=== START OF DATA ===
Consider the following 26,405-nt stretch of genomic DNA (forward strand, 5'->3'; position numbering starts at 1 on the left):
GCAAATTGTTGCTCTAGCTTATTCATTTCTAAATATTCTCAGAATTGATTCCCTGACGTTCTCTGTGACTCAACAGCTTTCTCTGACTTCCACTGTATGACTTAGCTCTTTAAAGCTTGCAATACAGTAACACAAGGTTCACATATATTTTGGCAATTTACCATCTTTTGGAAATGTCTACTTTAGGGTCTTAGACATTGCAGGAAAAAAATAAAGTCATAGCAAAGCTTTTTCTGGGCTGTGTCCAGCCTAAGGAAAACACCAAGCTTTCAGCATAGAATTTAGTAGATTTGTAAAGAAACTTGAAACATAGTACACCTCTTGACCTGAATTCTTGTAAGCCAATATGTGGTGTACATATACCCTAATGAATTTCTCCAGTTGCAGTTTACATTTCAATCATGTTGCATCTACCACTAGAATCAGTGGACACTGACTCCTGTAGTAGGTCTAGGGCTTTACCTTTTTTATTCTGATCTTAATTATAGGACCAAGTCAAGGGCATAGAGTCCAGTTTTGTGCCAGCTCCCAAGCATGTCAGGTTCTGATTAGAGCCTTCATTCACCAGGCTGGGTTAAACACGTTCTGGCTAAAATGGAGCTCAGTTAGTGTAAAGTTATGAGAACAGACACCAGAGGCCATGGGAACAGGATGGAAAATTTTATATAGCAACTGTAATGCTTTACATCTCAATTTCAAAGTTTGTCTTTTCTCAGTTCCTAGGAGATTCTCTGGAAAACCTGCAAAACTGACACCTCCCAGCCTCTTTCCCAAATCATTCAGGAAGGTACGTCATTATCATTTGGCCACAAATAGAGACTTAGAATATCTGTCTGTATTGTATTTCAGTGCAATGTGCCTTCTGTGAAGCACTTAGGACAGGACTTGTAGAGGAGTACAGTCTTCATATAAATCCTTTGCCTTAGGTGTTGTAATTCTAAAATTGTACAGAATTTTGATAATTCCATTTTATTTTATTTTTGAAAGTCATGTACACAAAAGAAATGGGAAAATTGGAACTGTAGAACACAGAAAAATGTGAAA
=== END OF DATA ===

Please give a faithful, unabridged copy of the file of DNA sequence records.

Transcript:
Consider the following 26,405-nt stretch of genomic DNA (forward strand, 5'->3'; position numbering starts at 1 on the left):
GCAAATTGTTGCTCTAGCTTATTCATTTCTAAATATTCTCAGAATTGATTCCCTGACGTTCTCTGTGACTCAACAGCTTTCTCTGACTTCCACTGTATGACTTAGCTCTTTAAAGCTTGCAATACAGTAACACAAGGTTCACATATATTTTGGCAATTTACCATCTTTTGGAAATGTCTACTTTAGGGTCTTAGACATTGCAGGAAAAAAATAAAGTCATAGCAAAGCTTTTTCTGGGCTGTGTCCAGCCTAAGGAAAACACCAAGCTTTCAGCATAGAATTTAGTAGATTTGTAAAGAAACTTGAAACATAGTACACCTCTTGACCTGAATTCTTGTAAGCCAATATGTGGTGTACATATACCCTAATGAATTTCTCCAGTTGCAGTTTACATTTCAATCATGTTGCATCTACCACTAGAATCAGTGGACACTGACTCCTGTAGTAGGTCTAGGGCTTTACCTTTTTTATTCTGATCTTAATTATAGGACCAAGTCAAGGGCATAGAGTCCAGTTTTGTGCCAGCTCCCAAGCATGTCAGGTTCTGATTAGAGCCTTCATTCACCAGGCTGGGTTAAACACGTTCTGGCTAAAATGGAGCTCAGTTAGTGTAAAGTTATGAGAACAGACACCAGAGGCCATGGGAACAGGATGGAAAATTTTATATAGCAACTGTAATGCTTTACATCTCAATTTCAAAGTTTGTCTTTTCTCAGTTCCTAGGAGATTCTCTGGAAAACCTGCAAAACTGACACCTCCCAGCCTCTTTCCCAAATCATTCAGGAAGGTACGTCATTATCATTTGGCCACAAATAGAGACTTAGAATATCTGTCTGTATTGTATTTCAGTGCAATGTGCCTTCTGTGAAGCACTTAGGACAGGACTTGTAGAGGAGTACAGTCTTCATATAAATCCTTTGCCTTAGGTGTTGTAATTCTAAAATTGTACAGAATTTTGATAATTCCATTTTATTTTATTTTTGAAAGTCATGTACACAAAAGAAATGGGAAAATTGGAACTGTAGAACACAGAAAAATGTGAAA